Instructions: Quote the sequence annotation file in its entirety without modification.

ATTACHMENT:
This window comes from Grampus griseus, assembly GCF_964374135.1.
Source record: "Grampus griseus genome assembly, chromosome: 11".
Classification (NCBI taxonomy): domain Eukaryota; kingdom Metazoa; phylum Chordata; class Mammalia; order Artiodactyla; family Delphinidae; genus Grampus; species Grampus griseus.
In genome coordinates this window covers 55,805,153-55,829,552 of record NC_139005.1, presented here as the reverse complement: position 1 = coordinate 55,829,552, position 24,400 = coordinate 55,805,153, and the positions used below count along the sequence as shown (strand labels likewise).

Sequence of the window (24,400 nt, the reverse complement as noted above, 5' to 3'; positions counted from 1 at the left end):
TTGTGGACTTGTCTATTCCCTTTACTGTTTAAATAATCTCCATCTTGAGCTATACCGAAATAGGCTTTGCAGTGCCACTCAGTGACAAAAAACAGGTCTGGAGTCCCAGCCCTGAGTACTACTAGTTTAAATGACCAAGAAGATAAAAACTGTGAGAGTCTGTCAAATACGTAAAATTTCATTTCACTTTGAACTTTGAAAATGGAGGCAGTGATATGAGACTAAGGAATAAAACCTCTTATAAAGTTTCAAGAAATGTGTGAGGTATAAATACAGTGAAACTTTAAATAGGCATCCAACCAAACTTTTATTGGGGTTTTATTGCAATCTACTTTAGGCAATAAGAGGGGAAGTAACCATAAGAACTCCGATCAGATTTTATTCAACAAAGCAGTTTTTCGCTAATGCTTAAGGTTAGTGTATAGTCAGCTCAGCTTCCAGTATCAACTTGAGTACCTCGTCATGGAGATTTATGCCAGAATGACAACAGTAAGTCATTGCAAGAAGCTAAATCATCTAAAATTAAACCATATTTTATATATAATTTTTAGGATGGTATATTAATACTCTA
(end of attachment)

This window comes from Grampus griseus, assembly GCF_964374135.1.
Source record: "Grampus griseus genome assembly, chromosome: 11".
Classification (NCBI taxonomy): domain Eukaryota; kingdom Metazoa; phylum Chordata; class Mammalia; order Artiodactyla; family Delphinidae; genus Grampus; species Grampus griseus.
In genome coordinates this window covers 55,805,153-55,829,552 of record NC_139005.1, presented here as the reverse complement: position 1 = coordinate 55,829,552, position 24,400 = coordinate 55,805,153, and the positions used below count along the sequence as shown (strand labels likewise).

Sequence of the window (24,400 nt, the reverse complement as noted above, 5' to 3'; positions counted from 1 at the left end):
TTGTGGACTTGTCTATTCCCTTTACTGTTTAAATAATCTCCATCTTGAGCTATACCGAAATAGGCTTTGCAGTGCCACTCAGTGACAAAAAACAGGTCTGGAGTCCCAGCCCTGAGTACTACTAGTTTAAATGACCAAGAAGATAAAAACTGTGAGAGTCTGTCAAATACGTAAAATTTCATTTCACTTTGAACTTTGAAAATGGAGGCAGTGATATGAGACTAAGGAATAAAACCTCTTATAAAGTTTCAAGAAATGTGTGAGGTATAAATACAGTGAAACTTTAAATAGGCATCCAACCAAACTTTTATTGGGGTTTTATTGCAATCTACTTTAGGCAATAAGAGGGGAAGTAACCATAAGAACTCCGATCAGATTTTATTCAACAAAGCAGTTTTTCGCTAATGCTTAAGGTTAGTGTATAGTCAGCTCAGCTTCCAGTATCAACTTGAGTACCTCGTCATGGAGATTTATGCCAGAATGACAACAGTAAGTCATTGCAAGAAGCTAAATCATCTAAAATTAAACCATATTTTATATATAATTTTTAGGATGGTATATTAATACTCTA